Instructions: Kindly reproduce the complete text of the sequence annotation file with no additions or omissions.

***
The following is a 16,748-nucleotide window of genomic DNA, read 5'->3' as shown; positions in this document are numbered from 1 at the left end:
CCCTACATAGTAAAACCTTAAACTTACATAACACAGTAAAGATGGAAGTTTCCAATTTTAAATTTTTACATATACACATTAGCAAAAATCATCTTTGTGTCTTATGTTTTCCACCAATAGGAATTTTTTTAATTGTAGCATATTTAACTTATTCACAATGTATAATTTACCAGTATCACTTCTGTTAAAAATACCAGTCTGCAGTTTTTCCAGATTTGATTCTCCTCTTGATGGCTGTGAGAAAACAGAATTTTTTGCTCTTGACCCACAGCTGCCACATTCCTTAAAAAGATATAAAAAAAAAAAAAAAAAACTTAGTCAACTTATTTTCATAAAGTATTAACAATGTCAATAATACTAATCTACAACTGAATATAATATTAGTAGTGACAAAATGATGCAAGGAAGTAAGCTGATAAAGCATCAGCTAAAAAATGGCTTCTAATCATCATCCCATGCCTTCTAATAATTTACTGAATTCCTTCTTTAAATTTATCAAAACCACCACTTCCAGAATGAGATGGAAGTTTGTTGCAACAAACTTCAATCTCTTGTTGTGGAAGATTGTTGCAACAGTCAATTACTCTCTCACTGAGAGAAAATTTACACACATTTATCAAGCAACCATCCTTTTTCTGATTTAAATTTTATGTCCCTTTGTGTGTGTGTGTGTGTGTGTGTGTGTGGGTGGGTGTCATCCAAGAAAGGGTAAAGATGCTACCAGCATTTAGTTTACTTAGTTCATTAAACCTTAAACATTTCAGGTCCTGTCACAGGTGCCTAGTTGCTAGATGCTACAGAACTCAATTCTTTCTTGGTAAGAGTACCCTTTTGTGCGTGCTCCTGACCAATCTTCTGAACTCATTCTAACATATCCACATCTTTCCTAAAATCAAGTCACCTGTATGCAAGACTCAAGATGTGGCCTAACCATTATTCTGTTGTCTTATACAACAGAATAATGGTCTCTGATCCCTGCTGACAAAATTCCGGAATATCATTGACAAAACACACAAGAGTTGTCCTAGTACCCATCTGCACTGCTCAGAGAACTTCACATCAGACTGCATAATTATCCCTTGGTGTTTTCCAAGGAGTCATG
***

The following is a 16,748-nucleotide window of genomic DNA, read 5'->3' as shown; positions in this document are numbered from 1 at the left end:
CCCTACATAGTAAAACCTTAAACTTACATAACACAGTAAAGATGGAAGTTTCCAATTTTAAATTTTTACATATACACATTAGCAAAAATCATCTTTGTGTCTTATGTTTTCCACCAATAGGAATTTTTTTAATTGTAGCATATTTAACTTATTCACAATGTATAATTTACCAGTATCACTTCTGTTAAAAATACCAGTCTGCAGTTTTTCCAGATTTGATTCTCCTCTTGATGGCTGTGAGAAAACAGAATTTTTTGCTCTTGACCCACAGCTGCCACATTCCTTAAAAAGATATAAAAAAAAAAAAAAAAAACTTAGTCAACTTATTTTCATAAAGTATTAACAATGTCAATAATACTAATCTACAACTGAATATAATATTAGTAGTGACAAAATGATGCAAGGAAGTAAGCTGATAAAGCATCAGCTAAAAAATGGCTTCTAATCATCATCCCATGCCTTCTAATAATTTACTGAATTCCTTCTTTAAATTTATCAAAACCACCACTTCCAGAATGAGATGGAAGTTTGTTGCAACAAACTTCAATCTCTTGTTGTGGAAGATTGTTGCAACAGTCAATTACTCTCTCACTGAGAGAAAATTTACACACATTTATCAAGCAACCATCCTTTTTCTGATTTAAATTTTATGTCCCTTTGTGTGTGTGTGTGTGTGTGTGTGTGTGGGTGGGTGTCATCCAAGAAAGGGTAAAGATGCTACCAGCATTTAGTTTACTTAGTTCATTAAACCTTAAACATTTCAGGTCCTGTCACAGGTGCCTAGTTGCTAGATGCTACAGAACTCAATTCTTTCTTGGTAAGAGTACCCTTTTGTGCGTGCTCCTGACCAATCTTCTGAACTCATTCTAACATATCCACATCTTTCCTAAAATCAAGTCACCTGTATGCAAGACTCAAGATGTGGCCTAACCATTATTCTGTTGTCTTATACAACAGAATAATGGTCTCTGATCCCTGCTGACAAAATTCCGGAATATCATTGACAAAACACACAAGAGTTGTCCTAGTACCCATCTGCACTGCTCAGAGAACTTCACATCAGACTGCATAATTATCCCTTGGTGTTTTCCAAGGAGTCATG